This week’s news brought the remarkable story of Wesley Autrey, a 50 year-old Vietnam veteran who jumped in front of a subway train to save a man who had fallen onto the tracks while having a seizure.
18-year-old Cameron Hollowpeter suffered a seizure while Autrey, accompanied by his two daughters, was waiting on the platform for the subway. Hollowpeter fell to the tracks after losing his balance, as an incoming train approached the platform. Autrey jumped down to save him — as his daughters looked on — initially attempting to pull him out, but realizing with split-second judgment that there was insufficient time to extract the still-seizing man from the tracks. He threw himself over Hollowpeter, wrapping him in his body to protect his flailing arms, in the shallow ditch between the electrified rails. The train screeched to a halt after passing overhead with but inches to spare, miraculously leaving both men without serious injury.
True acts of heroism are of course newsworthy, and at once both extraordinary and sobering (would you or I have done what Wes Autrey did?) — and draw a sharp and unflattering contrast with what often passes for heroism in our modern culture.
We hear of heroes daily in the papers and on TV: the fireman who rescues a child from a burning building; the policeman shot in the line of duty; the soldier who throws himself on a grenade to save the lives of his buddies. Such acts are heroism indeed, comprised of its core virtue: the willingness to sacrifice one’s life or well-being for another. We say this although we expect such things of these men and women, for this is their chosen calling and career, one which by its nature places them in harm’s way for the benefit of others.
Cheap heroism seeps deeply into our culture like some toxic effluent, poisoning even simple principled acts with a pretension of greatness.
Yet there is increasingly a class of acts now painted as “heroism” which deserves no such depiction. Such cheap heroes — the civic equivalent of Dietrich Bonhoeffer’s cheap grace Christians — seem to grow in number daily. They make no sacrifices, take no risks, suffer no losses when their “heroic” deeds are done. In a society increasing bereft of moral standards and the simplest traits of noble character and integrity, we paint a heroic stamp of approval on increasingly pathetic gestures, gilding our self-serving deeds with a thin gloss of glory.
These hollow heroes come quickly to mind. Talented athletes, paid millions to toss balls through nets or batter baseballs into distant bleachers with steroid-enhanced expertise are idolized as paladins, as children pine to reproduce their acts of glory and emulate their rich, undisciplined, and often decadent lifestyles. Hollywood celebrities are hailed as heroes for attending media-saturated charity events, where a trivial pittance of their vast fortunes are donated to self-serving causes such as AIDS research, hedging bets against their own hedonism. Heroes in TV dramas and film are violent, vengeful, and have the sexual morality of Caligula. Our modern heroes seem far more hollow and self-serving than honorable.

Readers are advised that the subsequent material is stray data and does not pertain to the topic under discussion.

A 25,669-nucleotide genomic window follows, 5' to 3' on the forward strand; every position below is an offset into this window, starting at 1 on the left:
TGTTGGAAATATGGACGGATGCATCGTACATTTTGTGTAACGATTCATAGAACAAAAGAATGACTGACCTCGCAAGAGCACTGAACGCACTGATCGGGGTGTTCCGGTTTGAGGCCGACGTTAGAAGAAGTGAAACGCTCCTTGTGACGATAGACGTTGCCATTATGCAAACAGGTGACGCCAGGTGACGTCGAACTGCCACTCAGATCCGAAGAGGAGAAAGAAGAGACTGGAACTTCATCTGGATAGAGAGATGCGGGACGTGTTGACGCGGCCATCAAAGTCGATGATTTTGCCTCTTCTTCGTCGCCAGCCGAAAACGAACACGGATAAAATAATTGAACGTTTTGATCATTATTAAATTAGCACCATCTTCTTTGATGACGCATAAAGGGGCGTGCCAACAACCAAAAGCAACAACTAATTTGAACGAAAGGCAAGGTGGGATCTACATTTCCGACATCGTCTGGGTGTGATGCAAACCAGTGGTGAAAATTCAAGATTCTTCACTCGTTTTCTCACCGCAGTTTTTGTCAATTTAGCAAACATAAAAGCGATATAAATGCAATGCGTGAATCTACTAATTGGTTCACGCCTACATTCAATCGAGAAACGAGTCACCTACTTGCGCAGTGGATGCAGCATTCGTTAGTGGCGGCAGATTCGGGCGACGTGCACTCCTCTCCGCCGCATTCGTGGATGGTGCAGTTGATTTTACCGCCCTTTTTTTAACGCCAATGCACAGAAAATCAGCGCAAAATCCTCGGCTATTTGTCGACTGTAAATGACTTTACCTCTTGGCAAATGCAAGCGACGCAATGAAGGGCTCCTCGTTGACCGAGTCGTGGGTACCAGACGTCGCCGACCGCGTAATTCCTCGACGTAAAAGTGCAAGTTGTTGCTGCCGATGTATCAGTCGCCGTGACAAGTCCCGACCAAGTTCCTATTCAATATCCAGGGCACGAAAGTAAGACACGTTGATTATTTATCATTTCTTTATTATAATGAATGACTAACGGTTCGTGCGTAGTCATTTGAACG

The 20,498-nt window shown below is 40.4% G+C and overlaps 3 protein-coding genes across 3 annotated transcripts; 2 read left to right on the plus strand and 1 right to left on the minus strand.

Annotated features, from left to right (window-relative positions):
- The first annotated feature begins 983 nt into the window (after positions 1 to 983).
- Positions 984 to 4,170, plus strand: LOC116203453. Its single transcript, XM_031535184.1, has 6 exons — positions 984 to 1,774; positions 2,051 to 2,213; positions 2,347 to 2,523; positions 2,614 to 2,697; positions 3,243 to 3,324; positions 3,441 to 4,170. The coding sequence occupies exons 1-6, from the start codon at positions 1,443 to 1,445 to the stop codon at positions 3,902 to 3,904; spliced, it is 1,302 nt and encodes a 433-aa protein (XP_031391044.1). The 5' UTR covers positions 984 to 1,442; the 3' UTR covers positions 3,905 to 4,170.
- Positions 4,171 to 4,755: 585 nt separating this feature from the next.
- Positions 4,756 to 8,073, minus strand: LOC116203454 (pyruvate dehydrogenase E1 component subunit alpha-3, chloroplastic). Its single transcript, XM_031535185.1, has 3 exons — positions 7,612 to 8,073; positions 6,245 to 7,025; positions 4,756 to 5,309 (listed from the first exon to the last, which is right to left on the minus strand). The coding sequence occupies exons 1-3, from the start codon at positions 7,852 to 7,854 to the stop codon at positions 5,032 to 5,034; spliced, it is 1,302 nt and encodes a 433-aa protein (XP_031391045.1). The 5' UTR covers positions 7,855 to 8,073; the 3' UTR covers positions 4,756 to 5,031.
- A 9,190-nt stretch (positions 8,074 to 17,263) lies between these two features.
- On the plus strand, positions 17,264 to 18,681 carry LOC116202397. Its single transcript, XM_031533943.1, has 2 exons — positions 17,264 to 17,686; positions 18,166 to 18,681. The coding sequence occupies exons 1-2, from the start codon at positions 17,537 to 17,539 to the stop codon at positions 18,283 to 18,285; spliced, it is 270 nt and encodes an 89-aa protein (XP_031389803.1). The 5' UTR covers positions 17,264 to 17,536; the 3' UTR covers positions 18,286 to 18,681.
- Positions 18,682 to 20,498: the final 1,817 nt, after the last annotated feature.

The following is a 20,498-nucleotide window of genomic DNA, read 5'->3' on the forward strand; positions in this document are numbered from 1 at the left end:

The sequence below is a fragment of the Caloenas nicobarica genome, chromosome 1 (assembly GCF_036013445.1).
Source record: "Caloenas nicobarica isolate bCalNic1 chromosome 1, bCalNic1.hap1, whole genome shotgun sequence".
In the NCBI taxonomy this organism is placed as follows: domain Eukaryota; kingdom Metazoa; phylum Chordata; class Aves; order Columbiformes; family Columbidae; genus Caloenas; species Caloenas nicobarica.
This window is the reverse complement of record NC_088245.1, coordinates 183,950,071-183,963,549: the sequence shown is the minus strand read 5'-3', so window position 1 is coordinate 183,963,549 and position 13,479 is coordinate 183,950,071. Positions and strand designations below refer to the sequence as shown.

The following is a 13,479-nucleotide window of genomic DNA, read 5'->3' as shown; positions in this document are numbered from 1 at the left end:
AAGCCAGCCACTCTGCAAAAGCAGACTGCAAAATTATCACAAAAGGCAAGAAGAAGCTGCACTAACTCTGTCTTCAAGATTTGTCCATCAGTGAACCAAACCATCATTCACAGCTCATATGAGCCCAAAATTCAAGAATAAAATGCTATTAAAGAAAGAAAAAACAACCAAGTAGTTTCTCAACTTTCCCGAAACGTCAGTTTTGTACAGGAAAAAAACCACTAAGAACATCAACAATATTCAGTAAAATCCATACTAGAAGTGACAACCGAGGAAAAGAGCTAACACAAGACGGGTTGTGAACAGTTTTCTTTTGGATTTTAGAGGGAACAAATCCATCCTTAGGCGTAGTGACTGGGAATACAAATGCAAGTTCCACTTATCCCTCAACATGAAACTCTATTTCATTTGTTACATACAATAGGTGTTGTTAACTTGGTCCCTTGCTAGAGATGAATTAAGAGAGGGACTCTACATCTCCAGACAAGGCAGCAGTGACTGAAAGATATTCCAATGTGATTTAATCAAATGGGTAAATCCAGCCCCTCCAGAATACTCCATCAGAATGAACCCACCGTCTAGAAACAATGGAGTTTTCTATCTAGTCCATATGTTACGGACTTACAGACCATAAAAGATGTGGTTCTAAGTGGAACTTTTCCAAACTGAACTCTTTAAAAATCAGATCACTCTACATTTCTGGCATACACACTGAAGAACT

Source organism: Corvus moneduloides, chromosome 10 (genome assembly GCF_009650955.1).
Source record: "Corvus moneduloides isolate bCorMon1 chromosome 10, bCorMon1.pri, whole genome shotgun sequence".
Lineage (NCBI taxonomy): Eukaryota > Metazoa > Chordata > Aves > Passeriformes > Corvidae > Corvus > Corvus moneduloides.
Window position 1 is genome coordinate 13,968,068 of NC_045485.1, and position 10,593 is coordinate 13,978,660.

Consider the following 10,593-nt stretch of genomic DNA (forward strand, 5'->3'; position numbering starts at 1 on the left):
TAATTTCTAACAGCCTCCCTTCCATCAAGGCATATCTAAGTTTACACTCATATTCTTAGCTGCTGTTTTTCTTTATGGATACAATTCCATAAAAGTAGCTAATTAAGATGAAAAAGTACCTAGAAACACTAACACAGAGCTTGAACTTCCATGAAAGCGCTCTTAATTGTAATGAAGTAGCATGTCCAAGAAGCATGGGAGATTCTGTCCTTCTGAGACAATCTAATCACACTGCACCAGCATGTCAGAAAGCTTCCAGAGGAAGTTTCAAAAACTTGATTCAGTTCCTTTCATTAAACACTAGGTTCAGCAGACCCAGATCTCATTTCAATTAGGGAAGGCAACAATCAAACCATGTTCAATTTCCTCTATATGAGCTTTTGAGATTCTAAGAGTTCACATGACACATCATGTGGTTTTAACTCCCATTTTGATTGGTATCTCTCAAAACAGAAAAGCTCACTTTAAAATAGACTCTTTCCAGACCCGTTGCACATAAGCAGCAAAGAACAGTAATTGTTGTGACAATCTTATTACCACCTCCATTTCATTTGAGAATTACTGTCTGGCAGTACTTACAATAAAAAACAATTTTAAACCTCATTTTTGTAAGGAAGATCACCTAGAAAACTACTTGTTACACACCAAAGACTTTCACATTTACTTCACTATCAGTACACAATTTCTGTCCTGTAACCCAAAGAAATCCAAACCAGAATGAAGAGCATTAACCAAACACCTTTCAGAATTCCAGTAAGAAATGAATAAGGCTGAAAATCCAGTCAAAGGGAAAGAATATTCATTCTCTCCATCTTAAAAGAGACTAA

Cheap heroism seeps deeply into our culture like some toxic effluent, poisoning even simple principled acts with a pretension of greatness. Children are given “Hero” stickers for finishing homework or showing up at school; I receive a hero tee-shirt for lying on a couch, getting a pinprick, and donating a pint of blood. We are heroes for donating a few bucks to a charity, for helping out at our children’s school, for volunteering at a hospital or soup kitchen. Every patient undergoing chemotherapy for cancer is now a hero — especially if they have a disease such as breast cancer or Kaposi’s sarcoma which reach disproportionate degrees of prominence by occurring in politically vocal victim groups such as feminists and gays.
The ever-contracting world of a narcissistic culture seeks half-pint heroes to ennoble their selfish, empty deeds and sustain their overwrought egos.
What we have done, in short, is hyperbolize deeds which should be commonplace and hardly noteworthy for people of character and integrity on an everyday basis. We have glorified those actions which are trivial and turned them into great triumphs — thereby making ourselves much smaller by their enlargement. The ever-contracting world of a narcissistic culture seeks half-pint heroes to ennoble their selfish, empty deeds and sustain their overwrought egos.
When genuine acts of heroism occur, such as Mr. Autrey’s extraordinary rescue, the narcissistic culture erupts into spasms of euphoric ecstasy, as if some alien from another planet had landed: they have no grasp whatsoever of what would motivate any man to do such a thing, and have no frame of reference to discover one. Watch closely as Mr Autrey makes his rounds on Regis and Oprah, or beams from the cover of People magazine promoting their vapid interview within. You will see slack-jawed awe at his actions, but eyes reflecting the empty souls which long ago abandoned the place from which such deeds arise — if indeed they ever knew it.
True acts of heroism arise from a willingness to sacrifice self for others, inculcated either by training, such as that given to soldiers, or arising from the strength of spiritual conviction that such deeds have redemptive value, or spring from the gratitude and power of transformational grace. When you have nothing to live for, there is nothing worth dying for. The saint and the soldier understand this; the secular skeptic enthrones tiny kings on tinplate thrones, paying homage to images of themselves while pretending such worship makes life worthwhile.
Wesley Autrey has taught us all a great lesson, of the power of self-sacrifice and the value of character and integrity. How sad it is that so very few will truly grasp its import.